Carlos Powell. (David Coates / The Detroit News)
Detroit — Federal agents launched a manhunt Monday for three fez-wearing drug dealers who disappeared before a jury returned guilty verdicts in one of the biggest drug cases in Metro Detroit history.
Drug kingpin Carlos Powell of Washington Township; his brother, Eric Powell of Franklin; and friend Earnest Proge of Detroit, who were free on bond, failed to appear as ordered before the jury returned its verdict about 1 p.m. The verdict followed a nearly two-week trial in federal court; all three face up to life in prison and $10 million fines.
The men’s disappearance outraged U.S. District Judge Stephen Murphy, who ordered the U.S. Marshals Service to find the three.
“No bond. No exceptions,” a red-faced Murphy said, pointing at a deputy U.S. marshal inside a courtroom filled with lawyers, prosecutors and federal agents. “These guys are into the wind. I think it’s outrageous.”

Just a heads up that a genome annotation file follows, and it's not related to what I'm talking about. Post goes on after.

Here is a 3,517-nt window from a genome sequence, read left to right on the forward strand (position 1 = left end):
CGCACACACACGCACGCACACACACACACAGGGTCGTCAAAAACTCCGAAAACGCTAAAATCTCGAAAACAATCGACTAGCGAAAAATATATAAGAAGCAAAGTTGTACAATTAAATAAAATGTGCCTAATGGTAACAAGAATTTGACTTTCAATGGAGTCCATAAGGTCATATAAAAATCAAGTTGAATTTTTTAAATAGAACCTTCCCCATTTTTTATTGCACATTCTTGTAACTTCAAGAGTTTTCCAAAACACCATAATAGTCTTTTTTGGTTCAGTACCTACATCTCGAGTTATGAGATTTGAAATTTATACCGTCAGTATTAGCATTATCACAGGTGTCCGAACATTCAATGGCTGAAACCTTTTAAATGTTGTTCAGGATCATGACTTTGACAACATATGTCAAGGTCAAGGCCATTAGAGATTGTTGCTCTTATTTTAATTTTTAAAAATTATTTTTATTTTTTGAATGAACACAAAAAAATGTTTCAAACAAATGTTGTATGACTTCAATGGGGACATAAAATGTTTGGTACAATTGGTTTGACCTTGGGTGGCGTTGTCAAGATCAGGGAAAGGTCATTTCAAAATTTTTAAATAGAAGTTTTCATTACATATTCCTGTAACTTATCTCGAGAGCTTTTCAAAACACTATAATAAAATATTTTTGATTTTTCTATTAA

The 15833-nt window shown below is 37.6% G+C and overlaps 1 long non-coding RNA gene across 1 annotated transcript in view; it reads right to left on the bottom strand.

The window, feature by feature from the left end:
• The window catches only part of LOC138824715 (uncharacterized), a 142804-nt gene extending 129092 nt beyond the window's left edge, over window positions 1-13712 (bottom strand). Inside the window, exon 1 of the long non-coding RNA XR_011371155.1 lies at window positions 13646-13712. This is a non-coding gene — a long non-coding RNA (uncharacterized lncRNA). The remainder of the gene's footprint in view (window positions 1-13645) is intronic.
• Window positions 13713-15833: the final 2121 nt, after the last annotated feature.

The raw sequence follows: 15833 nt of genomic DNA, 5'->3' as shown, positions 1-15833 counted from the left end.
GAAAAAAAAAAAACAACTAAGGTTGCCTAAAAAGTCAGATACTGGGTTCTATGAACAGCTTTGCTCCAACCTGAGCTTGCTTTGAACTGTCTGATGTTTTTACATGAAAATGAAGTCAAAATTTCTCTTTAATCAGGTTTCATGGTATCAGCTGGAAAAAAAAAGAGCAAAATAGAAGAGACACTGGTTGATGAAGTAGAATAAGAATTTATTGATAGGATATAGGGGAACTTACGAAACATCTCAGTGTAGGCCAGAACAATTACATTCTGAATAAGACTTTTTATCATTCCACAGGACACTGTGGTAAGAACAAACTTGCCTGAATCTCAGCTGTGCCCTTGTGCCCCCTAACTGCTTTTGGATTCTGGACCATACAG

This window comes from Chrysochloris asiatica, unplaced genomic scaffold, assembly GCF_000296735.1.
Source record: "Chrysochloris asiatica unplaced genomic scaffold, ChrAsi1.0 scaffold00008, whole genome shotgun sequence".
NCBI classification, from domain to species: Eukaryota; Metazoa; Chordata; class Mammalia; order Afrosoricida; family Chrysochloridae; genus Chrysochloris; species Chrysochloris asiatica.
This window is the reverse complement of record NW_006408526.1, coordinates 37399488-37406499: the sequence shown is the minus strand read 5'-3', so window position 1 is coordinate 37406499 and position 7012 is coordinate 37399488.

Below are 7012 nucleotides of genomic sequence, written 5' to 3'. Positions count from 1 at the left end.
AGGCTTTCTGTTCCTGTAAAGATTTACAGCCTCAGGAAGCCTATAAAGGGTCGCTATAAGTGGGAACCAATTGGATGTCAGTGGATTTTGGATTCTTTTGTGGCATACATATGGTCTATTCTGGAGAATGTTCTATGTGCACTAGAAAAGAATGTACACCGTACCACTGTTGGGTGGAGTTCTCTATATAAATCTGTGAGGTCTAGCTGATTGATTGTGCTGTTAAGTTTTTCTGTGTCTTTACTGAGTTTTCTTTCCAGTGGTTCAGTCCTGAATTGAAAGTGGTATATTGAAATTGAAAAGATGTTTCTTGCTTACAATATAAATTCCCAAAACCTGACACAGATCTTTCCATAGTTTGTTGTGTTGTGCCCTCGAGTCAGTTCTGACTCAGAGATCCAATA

The size, scope and profits of Carlos Powell’s drug ring places him among the most prolific drug dealers in Metro Detroit history. During a years-long investigation, agents seized 66 pounds of heroin, 12 kilograms of cocaine, 1,000 pounds of marijuana and more than $21 million in cash.
Powell’s drug ring allegedly laundered profits and purchased $800,000 worth of jewelry, real estate in Michigan and Georgia and luxury vehicles, including two Bentleys, a Ferrari, a Rolls Royce, and boats. Most have been seized.
Carlos Powell, 39, appeared in court early Monday but cut his ankle tether at 12:33 p.m. — 18 minutes after the jury was supposed to read the verdict, according to courtroom testimony. Eric Powell and Proge could have fled as early as Thursday night, the judge said.